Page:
Soon after, SurfaceFlinger's main thread is woken by a second EventThread so it can output the older pending frame to the display:

Figure 6. SurfaceFlinger's main thread is woken by a second EventThread.

SurfaceFlinger first latches the older pending buffer, which causes the pending buffer count to decrease from 2 to 1:

Figure 7. SurfaceFlinger first latches the older pending buffer.

After latching the buffer, SurfaceFlinger sets up composition and submits the final frame to the display. (Some of these sections are enabled as part of the mdss tracepoint, so they may not be there on your SOC.)

Figure 8. SurfaceFlinger sets up composition and submits the final frame.

Next, mdss_fb0 wakes on CPU 0. mdss_fb0 is the display pipeline's kernel thread for outputting a rendered frame to the display. We can see mdss_fb0 as its own row in the trace (scroll down to view).

Figure 9. mdss_fb0 wakes on CPU 0.

mdss_fb0 wakes up, runs for a bit, enters uninterruptible sleep, then wakes again.

Note: From this point forward, the trace is more complicated as the final work is split between mdss_fb0, interrupts, and workqueue functions. If you need that level of detail, refer to the exact characteristics of the driver stack for your SOC (as what happens on the Pixel XL might not be useful to you).

Example: Non-working frame

This example describes a systrace used to debug Pixel/Pixel XL jitter. To follow along with the example, download the zip file of traces (which also includes other traces referred to in this section), upzip the file, and open the systrace_tutorial.html file in your browser.

When you first open the systrace, you'll see something like this:

Figure 10. TouchLatency running on Pixel XL (most options enabled, including mdss and kgsl tracepoints).

When looking for jank, check the FrameMissed row under SurfaceFlinger. FrameMissed is a quality-of-life improvement provided by Hardware Composer 2 (HWC2). As of December 2016, HWC2 is used only on Pixel/Pixel XL; when viewing systrace for other devices, the FrameMissed row may not be present. In either case, FrameMissed is correlated with SurfaceFlinger missing one of its extremely-regular runtimes and an unchanged pending-buffer count for the app (com.prefabulated.touchlatency) at a vsync:

Figure 11. FrameMissed correlation with SurfaceFlinger.

Figure 11 shows a missed frame at 15598.29ms. SurfaceFlinger woke briefly at the vsync interval and went back to sleep without doing any work, which means SurfaceFlinger determined it was not worth trying to send a frame to the display again. Why?

To understand how the pipeline broke down for this frame, first review the working frame example above to see how a normal UI pipeline appears in systrace. When ready, return to the missed frame and work backwards. Notice that SurfaceFlinger wakes and immediately goes to sleep. When viewing the number of pending frames from TouchLatency, there are two frames (a good clue to help figure out what's going on).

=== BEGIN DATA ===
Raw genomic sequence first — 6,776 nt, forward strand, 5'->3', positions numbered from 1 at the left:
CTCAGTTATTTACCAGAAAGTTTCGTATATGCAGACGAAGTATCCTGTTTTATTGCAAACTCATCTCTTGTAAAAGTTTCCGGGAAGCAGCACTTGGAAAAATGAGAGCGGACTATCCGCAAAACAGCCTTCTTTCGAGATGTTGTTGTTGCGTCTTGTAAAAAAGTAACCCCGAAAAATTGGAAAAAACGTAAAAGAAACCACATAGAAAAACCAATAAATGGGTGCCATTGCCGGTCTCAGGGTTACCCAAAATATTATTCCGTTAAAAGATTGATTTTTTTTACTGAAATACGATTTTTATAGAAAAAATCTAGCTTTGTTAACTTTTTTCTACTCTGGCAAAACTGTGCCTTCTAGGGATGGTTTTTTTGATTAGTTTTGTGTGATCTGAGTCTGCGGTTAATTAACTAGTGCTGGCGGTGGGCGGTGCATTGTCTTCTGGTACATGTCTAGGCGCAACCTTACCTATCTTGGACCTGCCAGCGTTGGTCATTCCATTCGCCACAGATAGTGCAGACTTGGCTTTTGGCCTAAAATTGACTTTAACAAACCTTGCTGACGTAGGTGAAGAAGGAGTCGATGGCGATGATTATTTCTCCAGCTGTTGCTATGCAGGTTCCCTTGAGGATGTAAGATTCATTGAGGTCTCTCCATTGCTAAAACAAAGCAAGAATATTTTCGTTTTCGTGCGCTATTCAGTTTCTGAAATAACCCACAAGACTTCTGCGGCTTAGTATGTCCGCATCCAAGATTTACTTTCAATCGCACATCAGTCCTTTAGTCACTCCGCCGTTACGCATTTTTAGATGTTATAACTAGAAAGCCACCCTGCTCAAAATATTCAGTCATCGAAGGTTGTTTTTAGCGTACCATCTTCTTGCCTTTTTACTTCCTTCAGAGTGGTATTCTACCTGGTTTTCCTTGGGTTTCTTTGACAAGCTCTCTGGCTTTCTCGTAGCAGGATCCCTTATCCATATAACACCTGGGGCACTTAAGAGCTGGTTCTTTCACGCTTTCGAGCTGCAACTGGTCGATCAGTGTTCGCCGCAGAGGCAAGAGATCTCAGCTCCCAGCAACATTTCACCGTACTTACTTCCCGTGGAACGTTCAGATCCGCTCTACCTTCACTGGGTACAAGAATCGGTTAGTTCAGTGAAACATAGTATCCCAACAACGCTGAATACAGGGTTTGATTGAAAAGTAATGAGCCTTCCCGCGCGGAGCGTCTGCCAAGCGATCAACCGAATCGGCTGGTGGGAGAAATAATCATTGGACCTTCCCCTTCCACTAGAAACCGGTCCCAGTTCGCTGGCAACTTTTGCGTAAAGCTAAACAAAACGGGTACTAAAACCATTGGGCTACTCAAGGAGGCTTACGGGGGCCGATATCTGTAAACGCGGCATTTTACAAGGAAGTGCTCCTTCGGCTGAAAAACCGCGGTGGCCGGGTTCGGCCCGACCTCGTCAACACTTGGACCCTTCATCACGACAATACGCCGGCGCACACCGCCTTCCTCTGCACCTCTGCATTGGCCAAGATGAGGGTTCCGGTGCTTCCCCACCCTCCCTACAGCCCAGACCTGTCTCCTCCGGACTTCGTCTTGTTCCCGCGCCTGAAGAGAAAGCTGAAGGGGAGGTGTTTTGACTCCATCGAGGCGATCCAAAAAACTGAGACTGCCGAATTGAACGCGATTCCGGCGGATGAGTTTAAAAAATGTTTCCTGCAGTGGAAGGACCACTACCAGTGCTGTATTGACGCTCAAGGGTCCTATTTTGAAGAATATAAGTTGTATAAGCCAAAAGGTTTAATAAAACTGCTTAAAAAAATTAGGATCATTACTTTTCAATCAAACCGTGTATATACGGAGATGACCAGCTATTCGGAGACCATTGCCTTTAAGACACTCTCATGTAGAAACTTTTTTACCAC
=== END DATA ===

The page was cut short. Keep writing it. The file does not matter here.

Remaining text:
Figure 12. SurfaceFlinger wakes and immediately goes to sleep.

Because we have frames in SurfaceFlinger, it's not an app issue. In addition, SurfaceFlinger is waking at the correct time, so it's not a SurfaceFlinger issue. If SurfaceFlinger and the app are both looking normal, it's probably a driver issue.

Because the mdss and sync tracepoints are enabled, we can get information about the fences (shared between the display driver and SurfaceFlinger) that control when frames are actually submitted to the display. The fences we care about are listed under mdss_fb0_retire, which denotes when a frame is actually on the display. These fences are provided as part of the sync trace category. Which fences correspond to particular events in SurfaceFlinger depends on your SOC and driver stack, so work with your SOC vendor to understand the meaning of fence categories in your traces.

Figure 13. mdss_fb0_retire fences.

Figure 13 shows a frame that was displayed for 33ms, not 16.7ms as expected. Halfway through that slice, that frame should have been replaced by a new one but wasn't. View the previous frame and look for anything interesting:

Figure 14. Frame previous to busted frame.

Figure 14 shows 14.482ms a frame. The busted two-frame segment was 33.6ms, which is roughly what we would expect for two frames (we render at 60Hz, 16.7ms a frame, which is close). But 14.482ms is not anywhere close to 16.7ms, which suggests that something is very wrong with the display pipe.

Investigate exactly where that fence ends to determine what controls it:

Figure 15. Investigate fence end.

A workqueue contains a __vsync_retire_work_handler that is running when the fence changes. Looking through the kernel source, you can see it's part of the display driver. It definitely appears to be on the critical path for the display pipeline, so it must run as quickly as possible. It's runnable for 70us or so (not a long scheduling delay), but it's a workqueue and might not get scheduled accurately.

Check the previous frame to determine if that contributed; sometimes jitter can add up over time and eventually cause us to miss a deadline.

Figure 16. Previous frame.

The runnable line on the kworker isn't visible because the viewer turns it white when it's selected, but the statistics tell the story: 2.3ms of scheduler delay for part of the display pipeline critical path is bad. Before we do anything else, we should fix that by moving this part of the display pipeline critical path from a workqueue (which runs as a SCHED_OTHER CFS thread) to a dedicated SCHED_FIFO kthread. This function needs timing guarantees that workqueues can't (and aren't intended to) provide.

Is this the reason for the jank? It's hard to say conclusively. Outside of easy-to-diagnose cases such as kernel lock contention causing display-critical threads to sleep, traces usually won't tell you directly what the problem is. Could this jitter have been the cause of the dropped frame? Absolutely. The fence times should be 16.7ms, but they aren't close to that at all in the frames leading up to the dropped frame. (There's a 19ms fence followed by a 14ms fence.) Given how tightly coupled the display pipeline is, it's entirely possible the jitter around fence timings resulted in an eventual dropped frame.

In this example, the solution involved converting __vsync_retire_work_handler from a workqueue to a dedicated kthread. This resulted in noticeable jitter improvements and reduced jank in the bouncing ball test. Subsequent traces show fence timings that hover very close to 16.7ms.